4. Look for “if/then” statements.

These are the sentences that explain what will happen if you do, or do not, fulfill your obligations.

5. Watch out for balloon payments!

This is a common scenario in large loans, especially mortgages, which may have low monthly payments, but a much larger payment (sometimes thousands- or tens-of-thousands of dollars) is required at a specific time.  Lenders often lure borrowers with the attractive lower monthly payments, then encourage them to refinance the loan later to avoid the balloon payment payoff.  Keep in mind, refinancing your loan “resets” the payoff clock, extending your payments into the future while front-loading interest into the lender’s pocket.  Banks love it…  It costs you thousands more in interest and keeps you ensnared in your lender’s web.

Credit card application fine print6. Seek alternative ways to save money or get a better contract.

As you consider various options available, be sure to read all the fine print regarding interest, payments, collateral, etc.  Always look for terms that assure the best outcome without putting you at risk.  Keep in mind that credit cards and many loans are “contracts of adhesion”, meaning that the creditor reserves the right to unilaterally change the terms, interest rate, etc. simply by notifying you in advance.  Contracts of adhesion do not require your subsequent approval to change the terms.  You agree at the time of the application that you’ll adhere to their terms, simply by agreeing from the onset that they can change the rules in the middle of the game.

Aplpy a Common Sense Approach to Understanding Your Agreements

Read the fine print in contracts

Would you go into a restaurant where the menu was written in a language you can’t read, and randomly order something?  Perhaps the most adventurous foodies out there may; but for many, especially those with food allergies, this would be tantamount to disaster.  Yet, many people are quick to sign the dotted line on contracts and credit card applications without reading the fine print.  Like eating unknown foods can be dangerous health-wise, the side effects of blindly signing contracts can be financially dangerous!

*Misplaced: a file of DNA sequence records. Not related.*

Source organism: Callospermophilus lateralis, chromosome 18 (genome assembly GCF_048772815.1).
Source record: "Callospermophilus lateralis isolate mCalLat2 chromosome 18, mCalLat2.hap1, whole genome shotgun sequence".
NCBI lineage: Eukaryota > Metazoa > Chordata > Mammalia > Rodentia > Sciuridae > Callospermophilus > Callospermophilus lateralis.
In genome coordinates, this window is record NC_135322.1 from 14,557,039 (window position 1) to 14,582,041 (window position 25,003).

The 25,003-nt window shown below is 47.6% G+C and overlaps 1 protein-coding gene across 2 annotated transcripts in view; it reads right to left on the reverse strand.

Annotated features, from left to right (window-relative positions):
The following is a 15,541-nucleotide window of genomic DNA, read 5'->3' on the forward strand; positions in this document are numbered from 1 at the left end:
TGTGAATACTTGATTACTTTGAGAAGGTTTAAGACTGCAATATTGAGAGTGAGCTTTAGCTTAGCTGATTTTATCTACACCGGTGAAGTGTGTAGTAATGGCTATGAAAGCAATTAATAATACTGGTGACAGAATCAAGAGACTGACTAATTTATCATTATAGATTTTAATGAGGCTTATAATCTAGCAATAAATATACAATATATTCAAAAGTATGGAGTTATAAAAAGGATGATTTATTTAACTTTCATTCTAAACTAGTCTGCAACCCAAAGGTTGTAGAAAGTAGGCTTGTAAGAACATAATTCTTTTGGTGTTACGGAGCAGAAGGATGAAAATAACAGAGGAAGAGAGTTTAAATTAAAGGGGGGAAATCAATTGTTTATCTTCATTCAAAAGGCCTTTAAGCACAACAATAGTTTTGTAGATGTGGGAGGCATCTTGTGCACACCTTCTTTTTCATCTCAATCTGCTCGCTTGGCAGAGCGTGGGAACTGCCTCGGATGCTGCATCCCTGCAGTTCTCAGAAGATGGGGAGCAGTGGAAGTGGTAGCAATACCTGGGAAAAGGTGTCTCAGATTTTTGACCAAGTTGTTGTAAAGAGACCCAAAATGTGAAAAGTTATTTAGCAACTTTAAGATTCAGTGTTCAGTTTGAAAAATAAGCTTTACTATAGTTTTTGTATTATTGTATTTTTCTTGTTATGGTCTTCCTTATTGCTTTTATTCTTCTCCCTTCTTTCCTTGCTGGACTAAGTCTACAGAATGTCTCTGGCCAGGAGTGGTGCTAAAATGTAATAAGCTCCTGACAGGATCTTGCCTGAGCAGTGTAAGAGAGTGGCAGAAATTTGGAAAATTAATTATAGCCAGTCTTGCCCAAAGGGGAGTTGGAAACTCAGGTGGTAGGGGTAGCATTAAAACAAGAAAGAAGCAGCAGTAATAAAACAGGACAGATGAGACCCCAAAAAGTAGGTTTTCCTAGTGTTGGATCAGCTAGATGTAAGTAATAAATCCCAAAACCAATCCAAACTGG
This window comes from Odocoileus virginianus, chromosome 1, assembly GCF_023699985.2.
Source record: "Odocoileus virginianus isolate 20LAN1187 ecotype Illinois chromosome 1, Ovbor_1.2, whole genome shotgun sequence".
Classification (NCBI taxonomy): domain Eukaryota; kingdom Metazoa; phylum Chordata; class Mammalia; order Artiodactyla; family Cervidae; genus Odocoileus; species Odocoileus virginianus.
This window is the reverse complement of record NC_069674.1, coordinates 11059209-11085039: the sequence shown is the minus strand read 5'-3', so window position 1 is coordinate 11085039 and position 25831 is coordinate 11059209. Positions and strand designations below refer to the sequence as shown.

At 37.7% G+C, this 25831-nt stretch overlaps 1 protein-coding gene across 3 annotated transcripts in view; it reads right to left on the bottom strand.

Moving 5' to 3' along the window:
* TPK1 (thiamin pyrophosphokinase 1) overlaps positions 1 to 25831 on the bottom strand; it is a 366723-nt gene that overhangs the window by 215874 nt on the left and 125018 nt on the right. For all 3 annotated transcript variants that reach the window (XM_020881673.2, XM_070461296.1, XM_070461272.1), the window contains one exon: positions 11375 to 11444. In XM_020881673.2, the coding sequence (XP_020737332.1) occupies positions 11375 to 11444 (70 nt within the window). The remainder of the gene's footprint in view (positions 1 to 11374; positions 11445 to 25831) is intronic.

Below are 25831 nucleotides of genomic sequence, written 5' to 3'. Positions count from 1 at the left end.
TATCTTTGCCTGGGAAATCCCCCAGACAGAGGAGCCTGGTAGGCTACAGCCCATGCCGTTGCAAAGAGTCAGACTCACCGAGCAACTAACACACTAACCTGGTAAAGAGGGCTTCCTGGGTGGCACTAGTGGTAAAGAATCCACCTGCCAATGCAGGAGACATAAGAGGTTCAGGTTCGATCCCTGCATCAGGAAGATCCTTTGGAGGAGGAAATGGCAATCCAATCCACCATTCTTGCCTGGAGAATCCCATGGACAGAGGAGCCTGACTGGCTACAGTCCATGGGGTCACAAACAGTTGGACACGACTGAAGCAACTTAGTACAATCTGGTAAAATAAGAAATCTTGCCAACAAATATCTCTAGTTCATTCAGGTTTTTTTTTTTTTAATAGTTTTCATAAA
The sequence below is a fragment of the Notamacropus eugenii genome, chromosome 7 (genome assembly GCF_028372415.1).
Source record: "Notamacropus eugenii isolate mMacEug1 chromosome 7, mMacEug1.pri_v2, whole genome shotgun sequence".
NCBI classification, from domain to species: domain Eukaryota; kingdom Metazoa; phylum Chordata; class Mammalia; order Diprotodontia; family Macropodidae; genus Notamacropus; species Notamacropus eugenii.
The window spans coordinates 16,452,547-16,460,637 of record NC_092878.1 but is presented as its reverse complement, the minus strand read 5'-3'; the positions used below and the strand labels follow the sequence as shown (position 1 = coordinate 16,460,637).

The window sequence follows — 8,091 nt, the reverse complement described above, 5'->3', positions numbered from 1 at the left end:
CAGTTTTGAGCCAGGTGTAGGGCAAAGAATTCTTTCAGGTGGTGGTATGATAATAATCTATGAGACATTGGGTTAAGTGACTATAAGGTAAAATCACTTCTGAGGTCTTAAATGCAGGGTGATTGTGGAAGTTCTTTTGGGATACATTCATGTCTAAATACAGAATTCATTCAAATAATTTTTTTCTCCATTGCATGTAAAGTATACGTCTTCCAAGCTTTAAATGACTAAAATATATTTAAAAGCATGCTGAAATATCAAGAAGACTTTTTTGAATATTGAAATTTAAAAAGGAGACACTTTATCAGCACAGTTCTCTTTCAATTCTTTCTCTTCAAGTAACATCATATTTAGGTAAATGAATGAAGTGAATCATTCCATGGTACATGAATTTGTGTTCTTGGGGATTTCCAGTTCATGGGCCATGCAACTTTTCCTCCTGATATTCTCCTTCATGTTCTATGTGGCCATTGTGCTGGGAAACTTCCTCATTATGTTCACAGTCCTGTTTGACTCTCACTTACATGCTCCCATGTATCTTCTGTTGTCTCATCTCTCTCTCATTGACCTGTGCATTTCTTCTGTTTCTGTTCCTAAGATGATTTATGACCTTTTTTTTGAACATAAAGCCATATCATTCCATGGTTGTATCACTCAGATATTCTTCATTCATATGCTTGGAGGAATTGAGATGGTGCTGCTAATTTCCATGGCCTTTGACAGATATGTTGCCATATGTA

Before you make a major financial decision, be sure to read all the fine print.  If you don’t understand something, seek counsel.  We’re not encouraging you to take on more debt by applying for new loans and/or credit cards.  But if you do find yourself shopping for new credit resources, we want to ensure your eyes are open and you’re savvy to what lies ahead.

Learn more about some of the most common dangers and misleading practices contained in fine print (including examples and illustrations) in The Financial Acumen Course®.  Protect yourself from predatory lenders and deceptive marketing by enrolling in the course today.  It can save you thousands of dollars.  Being forewarned is forearmed.   Don’t sign the line of any contract until you know what you are getting into.  It’s better to apologize now for changing your mind than to be locked into a bad decision later.